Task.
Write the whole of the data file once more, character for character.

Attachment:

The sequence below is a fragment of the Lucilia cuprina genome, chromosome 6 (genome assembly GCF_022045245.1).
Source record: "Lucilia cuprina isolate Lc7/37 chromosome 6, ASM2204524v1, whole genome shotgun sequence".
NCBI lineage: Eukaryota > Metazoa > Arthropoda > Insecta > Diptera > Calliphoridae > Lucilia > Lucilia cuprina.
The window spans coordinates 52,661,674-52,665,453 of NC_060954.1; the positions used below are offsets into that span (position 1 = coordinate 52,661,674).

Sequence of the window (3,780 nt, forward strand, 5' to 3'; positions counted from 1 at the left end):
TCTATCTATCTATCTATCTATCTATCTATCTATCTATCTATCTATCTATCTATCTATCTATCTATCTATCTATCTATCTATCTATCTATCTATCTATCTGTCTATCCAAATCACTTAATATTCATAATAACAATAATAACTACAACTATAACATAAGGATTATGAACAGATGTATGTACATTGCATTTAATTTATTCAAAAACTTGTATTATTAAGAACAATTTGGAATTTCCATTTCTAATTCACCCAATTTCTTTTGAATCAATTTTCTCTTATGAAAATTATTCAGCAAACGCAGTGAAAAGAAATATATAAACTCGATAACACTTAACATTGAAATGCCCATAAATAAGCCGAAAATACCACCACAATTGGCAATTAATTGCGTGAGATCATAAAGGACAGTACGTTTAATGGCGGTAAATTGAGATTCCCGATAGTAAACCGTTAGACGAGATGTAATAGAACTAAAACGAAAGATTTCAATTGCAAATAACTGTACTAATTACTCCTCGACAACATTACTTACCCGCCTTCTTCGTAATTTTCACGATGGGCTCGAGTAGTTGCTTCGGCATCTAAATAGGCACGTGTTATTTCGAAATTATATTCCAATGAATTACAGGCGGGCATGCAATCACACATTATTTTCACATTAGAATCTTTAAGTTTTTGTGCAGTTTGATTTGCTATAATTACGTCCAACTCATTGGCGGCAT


The sequence below is a fragment of the Lucilia cuprina genome, chromosome 6 (genome assembly GCF_022045245.1).
Source record: "Lucilia cuprina isolate Lc7/37 chromosome 6, ASM2204524v1, whole genome shotgun sequence".
NCBI lineage: Eukaryota > Metazoa > Arthropoda > Insecta > Diptera > Calliphoridae > Lucilia > Lucilia cuprina.
The window spans coordinates 52,661,674-52,665,453 of NC_060954.1; the positions used below are offsets into that span (position 1 = coordinate 52,661,674).

Sequence of the window (3,780 nt, forward strand, 5' to 3'; positions counted from 1 at the left end):
TCTATCTATCTATCTATCTATCTATCTATCTATCTATCTATCTATCTATCTATCTATCTATCTATCTATCTATCTATCTATCTATCTATCTATCTATCTGTCTATCCAAATCACTTAATATTCATAATAACAATAATAACTACAACTATAACATAAGGATTATGAACAGATGTATGTACATTGCATTTAATTTATTCAAAAACTTGTATTATTAAGAACAATTTGGAATTTCCATTTCTAATTCACCCAATTTCTTTTGAATCAATTTTCTCTTATGAAAATTATTCAGCAAACGCAGTGAAAAGAAATATATAAACTCGATAACACTTAACATTGAAATGCCCATAAATAAGCCGAAAATACCACCACAATTGGCAATTAATTGCGTGAGATCATAAAGGACAGTACGTTTAATGGCGGTAAATTGAGATTCCCGATAGTAAACCGTTAGACGAGATGTAATAGAACTAAAACGAAAGATTTCAATTGCAAATAACTGTACTAATTACTCCTCGACAACATTACTTACCCGCCTTCTTCGTAATTTTCACGATGGGCTCGAGTAGTTGCTTCGGCATCTAAATAGGCACGTGTTATTTCGAAATTATATTCCAATGAATTACAGGCGGGCATGCAATCACACATTATTTTCACATTAGAATCTTTAAGTTTTTGTGCAGTTTGATTTGCTATAATTACGTCCAACTCATTGGCGGCAT